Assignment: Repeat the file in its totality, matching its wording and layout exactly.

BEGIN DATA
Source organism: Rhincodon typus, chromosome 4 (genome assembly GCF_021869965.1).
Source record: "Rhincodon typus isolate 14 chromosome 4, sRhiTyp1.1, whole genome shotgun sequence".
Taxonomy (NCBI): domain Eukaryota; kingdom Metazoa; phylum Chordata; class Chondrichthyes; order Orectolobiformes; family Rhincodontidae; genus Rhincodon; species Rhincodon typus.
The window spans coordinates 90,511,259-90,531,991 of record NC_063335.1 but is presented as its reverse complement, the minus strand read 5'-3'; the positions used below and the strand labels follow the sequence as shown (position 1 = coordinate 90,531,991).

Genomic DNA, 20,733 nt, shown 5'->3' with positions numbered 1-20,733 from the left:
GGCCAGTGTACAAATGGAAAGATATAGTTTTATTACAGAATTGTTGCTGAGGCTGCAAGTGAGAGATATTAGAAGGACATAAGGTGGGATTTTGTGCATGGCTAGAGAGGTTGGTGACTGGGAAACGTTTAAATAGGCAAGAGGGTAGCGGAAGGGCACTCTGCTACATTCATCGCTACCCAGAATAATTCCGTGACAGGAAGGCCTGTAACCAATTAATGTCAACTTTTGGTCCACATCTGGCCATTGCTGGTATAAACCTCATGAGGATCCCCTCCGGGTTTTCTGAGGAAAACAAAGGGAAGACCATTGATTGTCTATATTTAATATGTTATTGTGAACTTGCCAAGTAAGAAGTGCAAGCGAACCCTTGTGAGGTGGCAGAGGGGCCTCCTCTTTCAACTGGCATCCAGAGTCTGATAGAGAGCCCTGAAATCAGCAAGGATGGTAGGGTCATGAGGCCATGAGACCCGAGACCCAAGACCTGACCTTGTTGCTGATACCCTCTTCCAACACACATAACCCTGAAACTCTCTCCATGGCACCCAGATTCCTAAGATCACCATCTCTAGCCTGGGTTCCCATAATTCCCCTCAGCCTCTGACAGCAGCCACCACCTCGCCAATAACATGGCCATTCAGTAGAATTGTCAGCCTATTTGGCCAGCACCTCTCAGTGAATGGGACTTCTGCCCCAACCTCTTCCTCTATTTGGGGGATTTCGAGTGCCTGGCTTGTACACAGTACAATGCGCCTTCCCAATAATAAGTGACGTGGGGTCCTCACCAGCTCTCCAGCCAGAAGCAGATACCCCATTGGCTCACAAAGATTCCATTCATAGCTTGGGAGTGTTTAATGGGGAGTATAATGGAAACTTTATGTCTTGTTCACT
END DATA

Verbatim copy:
Source organism: Rhincodon typus, chromosome 4 (genome assembly GCF_021869965.1).
Source record: "Rhincodon typus isolate 14 chromosome 4, sRhiTyp1.1, whole genome shotgun sequence".
Taxonomy (NCBI): domain Eukaryota; kingdom Metazoa; phylum Chordata; class Chondrichthyes; order Orectolobiformes; family Rhincodontidae; genus Rhincodon; species Rhincodon typus.
The window spans coordinates 90,511,259-90,531,991 of record NC_063335.1 but is presented as its reverse complement, the minus strand read 5'-3'; the positions used below and the strand labels follow the sequence as shown (position 1 = coordinate 90,531,991).

Genomic DNA, 20,733 nt, shown 5'->3' with positions numbered 1-20,733 from the left:
GGCCAGTGTACAAATGGAAAGATATAGTTTTATTACAGAATTGTTGCTGAGGCTGCAAGTGAGAGATATTAGAAGGACATAAGGTGGGATTTTGTGCATGGCTAGAGAGGTTGGTGACTGGGAAACGTTTAAATAGGCAAGAGGGTAGCGGAAGGGCACTCTGCTACATTCATCGCTACCCAGAATAATTCCGTGACAGGAAGGCCTGTAACCAATTAATGTCAACTTTTGGTCCACATCTGGCCATTGCTGGTATAAACCTCATGAGGATCCCCTCCGGGTTTTCTGAGGAAAACAAAGGGAAGACCATTGATTGTCTATATTTAATATGTTATTGTGAACTTGCCAAGTAAGAAGTGCAAGCGAACCCTTGTGAGGTGGCAGAGGGGCCTCCTCTTTCAACTGGCATCCAGAGTCTGATAGAGAGCCCTGAAATCAGCAAGGATGGTAGGGTCATGAGGCCATGAGACCCGAGACCCAAGACCTGACCTTGTTGCTGATACCCTCTTCCAACACACATAACCCTGAAACTCTCTCCATGGCACCCAGATTCCTAAGATCACCATCTCTAGCCTGGGTTCCCATAATTCCCCTCAGCCTCTGACAGCAGCCACCACCTCGCCAATAACATGGCCATTCAGTAGAATTGTCAGCCTATTTGGCCAGCACCTCTCAGTGAATGGGACTTCTGCCCCAACCTCTTCCTCTATTTGGGGGATTTCGAGTGCCTGGCTTGTACACAGTACAATGCGCCTTCCCAATAATAAGTGACGTGGGGTCCTCACCAGCTCTCCAGCCAGAAGCAGATACCCCATTGGCTCACAAAGATTCCATTCATAGCTTGGGAGTGTTTAATGGGGAGTATAATGGAAACTTTATGTCTTGTTCACT